A French photographer arrived in Poland over the weekend breathless and excited. His office in Paris had told him that a Soviet invasion was expected at any moment, indeed may already have gotten under way. Disguised as a tourist, his job was to film the carnage in the streets.

The scene that awaited him in Warsaw came as a surprise. Young couples were walking hand in hand in the sunshine. A crowd of tourists watched the changing of the guard at the tomb of the unknown soldier. Families lined up patiently for ice cream and children played happily in the park.

As a picture of normality, it contrasted sharply with the image of rumbling tanks and heroic resistance fighters that had already formed in the photographer's mind.

It also showed that in a world filled with speculation about Soviet intentions toward Poland, the calmest place to be is Poland itself.

With the exception that winter has given way to spring, the atmosphere in Warsaw is like a flashback to November and December.

Then, too, following a bruising round of strikes, a tentative truce was in force between the communist authorities and Solidarity, the independent trade union.

In the West, there were reports of Soviet troops massing on the Polish frontier ready to move at any moment. Few Poles took much notice and, as it turned out, nothing happened.

If that previous scare proved anything, it is that it is very difficult to read the Kremlin's innermost thoughts. Spy satellites can pick up signs of troop movements but they cannot eavesdrop on meetings of the Soviet Politburo to decide what is to be done with those troops.

One reason for the relaxed attitude taken by most Poles toward the supposed threat of invasion is that it is difficult to envisage what the Soviets are supposed to do with their tanks. As a Polish journalist remarked: "What people in the West seem to forget is that the Soviets have been here for the last 36 years already -- and it hasn't done them much good. Sure, more of them can come, but they will be confronted with the same situation."

In the meantime, the Soviet Union can try to exert psychological pressure on the Polish leadership and people. Since this pressure takes the same form as preparations for military intervention -- troop movements, critical press articles, and so on -- it is impossible for the outsider to distinguish one from the other.

In Czechoslovakia in 1968, the Soviets managed to influence the internal political struggle within the Communist Party. They could, of course, do the same here but it would not resolve the basic problem, which lies in the determined resistance to authoritarian rule by a united working class.

The very real threat of a general strike last week demonstrated that Poles are prepared to work only on the basis of dialogue and democracy. In the face of massive popular resistance, the old strong-arm methods of government just do not work.

That lesson may not have gotten home to Moscow yet, but there are signs that it is being understood by an increasingly large number of Poland's own leaders.

The violent incidents in the northern city of Bydgoszcz could prove to be a turning point in the attitude of the Polish authorities. For several days after the affair, in which plain-clothes policemen are alleged to have beaten up Solidarity activists, it was still possible for the ruling Politburo to take a tough stand. But public opposition was so strong that it became necessary to resume solving disputes by negotiation.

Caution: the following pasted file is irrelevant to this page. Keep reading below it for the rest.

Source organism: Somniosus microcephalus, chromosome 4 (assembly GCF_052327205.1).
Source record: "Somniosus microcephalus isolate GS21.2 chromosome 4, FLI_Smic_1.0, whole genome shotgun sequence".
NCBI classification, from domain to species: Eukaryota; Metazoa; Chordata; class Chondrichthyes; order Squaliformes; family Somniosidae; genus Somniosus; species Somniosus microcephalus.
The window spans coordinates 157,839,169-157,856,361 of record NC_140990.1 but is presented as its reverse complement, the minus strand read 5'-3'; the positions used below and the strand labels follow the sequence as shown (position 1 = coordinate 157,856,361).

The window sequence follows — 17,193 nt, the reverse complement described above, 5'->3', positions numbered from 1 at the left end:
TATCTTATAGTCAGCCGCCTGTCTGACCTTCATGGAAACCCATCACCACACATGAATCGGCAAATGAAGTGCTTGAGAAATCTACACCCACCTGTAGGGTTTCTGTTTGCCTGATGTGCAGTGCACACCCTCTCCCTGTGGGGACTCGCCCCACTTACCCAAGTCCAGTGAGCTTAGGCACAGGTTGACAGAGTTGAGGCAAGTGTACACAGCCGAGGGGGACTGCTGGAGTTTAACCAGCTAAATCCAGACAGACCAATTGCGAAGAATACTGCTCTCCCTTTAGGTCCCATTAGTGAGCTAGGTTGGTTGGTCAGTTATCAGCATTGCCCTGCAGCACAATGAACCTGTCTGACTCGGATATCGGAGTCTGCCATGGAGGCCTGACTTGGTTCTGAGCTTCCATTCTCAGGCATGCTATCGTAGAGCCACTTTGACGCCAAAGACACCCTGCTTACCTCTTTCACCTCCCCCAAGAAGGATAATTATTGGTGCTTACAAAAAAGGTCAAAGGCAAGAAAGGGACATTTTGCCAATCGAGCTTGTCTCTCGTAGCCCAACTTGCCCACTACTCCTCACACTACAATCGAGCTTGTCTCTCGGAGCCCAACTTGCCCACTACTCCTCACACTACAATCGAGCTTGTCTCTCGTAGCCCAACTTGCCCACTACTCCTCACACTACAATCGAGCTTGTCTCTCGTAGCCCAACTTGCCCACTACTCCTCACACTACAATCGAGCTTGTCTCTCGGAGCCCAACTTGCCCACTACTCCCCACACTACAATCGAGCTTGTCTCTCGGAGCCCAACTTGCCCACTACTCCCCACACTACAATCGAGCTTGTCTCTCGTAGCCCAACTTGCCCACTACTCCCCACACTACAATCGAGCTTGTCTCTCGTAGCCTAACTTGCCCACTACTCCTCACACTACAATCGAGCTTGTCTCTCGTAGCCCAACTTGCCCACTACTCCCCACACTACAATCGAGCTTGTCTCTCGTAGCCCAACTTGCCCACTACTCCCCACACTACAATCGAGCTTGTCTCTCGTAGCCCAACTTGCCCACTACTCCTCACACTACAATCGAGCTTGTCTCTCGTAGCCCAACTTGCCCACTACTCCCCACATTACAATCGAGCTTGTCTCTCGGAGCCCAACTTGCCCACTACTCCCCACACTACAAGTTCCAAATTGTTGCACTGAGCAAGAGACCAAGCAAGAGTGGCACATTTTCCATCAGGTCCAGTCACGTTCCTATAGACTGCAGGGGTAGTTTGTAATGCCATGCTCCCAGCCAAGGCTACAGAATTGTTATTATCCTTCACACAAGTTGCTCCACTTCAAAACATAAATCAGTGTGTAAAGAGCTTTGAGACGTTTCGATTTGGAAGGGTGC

The violence in Bydgoszcz caused much soul-searching among workers on the Central Committee, who made it clear they would oppose any confrontation with Solidarity. Local union branches and basic Communist Party organizations started cooperating more closely with each other.

Viewed solely in the Polish context, this development is encouraging because it breaks down the barriers of mistrust and suspicion between the union and the party at local level. But seen from Moscow's viewpoint, it could be interpreted as an alarming sign of the disintegration of the Polish Communist Party.

The Polish party leader, Stanislaw Kania, realizes that the situation within the Communist Party is of utmost concern to the Soviet Union. It was, after all, the alleged danger of "liberalism" in the party -- rather than a workers' rebellion -- that brought the Soviet invasion of Czechoslovakia.But Kania also knows that the party must change in order to retain the support of its rank and file.

His problem now is how to persuade the Soviets that it is in their interests to accept reforms. His wants to proceed step by step. At the last Central Committee meeting, he resisted moves to evict hard-liners from the Poliburo, preferring instead to expand its membership later with some of his own supporters.

It was for this reason that a reputed hard-liner, Stefan Olszowski, was sent to represent the Polish party at this week's Czechoslovak party congress. Olszowski's presence in Prague appears designed to reassure the Soviet Union that conservative pro-Moscow politicians still retain some influence in the Polish leadership.

In the meantime, steps are being taken to resolve some of the main disputes with Solidarity. A law restricting censorship, one of the main pillars of most communist societies, has been formally submitted to the Polish parliament. There has also been progress on the controversial issue of an independent farmers' union.

The party's attitude toward a rural branch of Solidarity has been changing gradually over the last two weeks and political sources report there is now some hope for a compromise. What is more, until the issue is settled, the goverment has agreed to tolerate Rural Solidarity rather than regard it as illegal.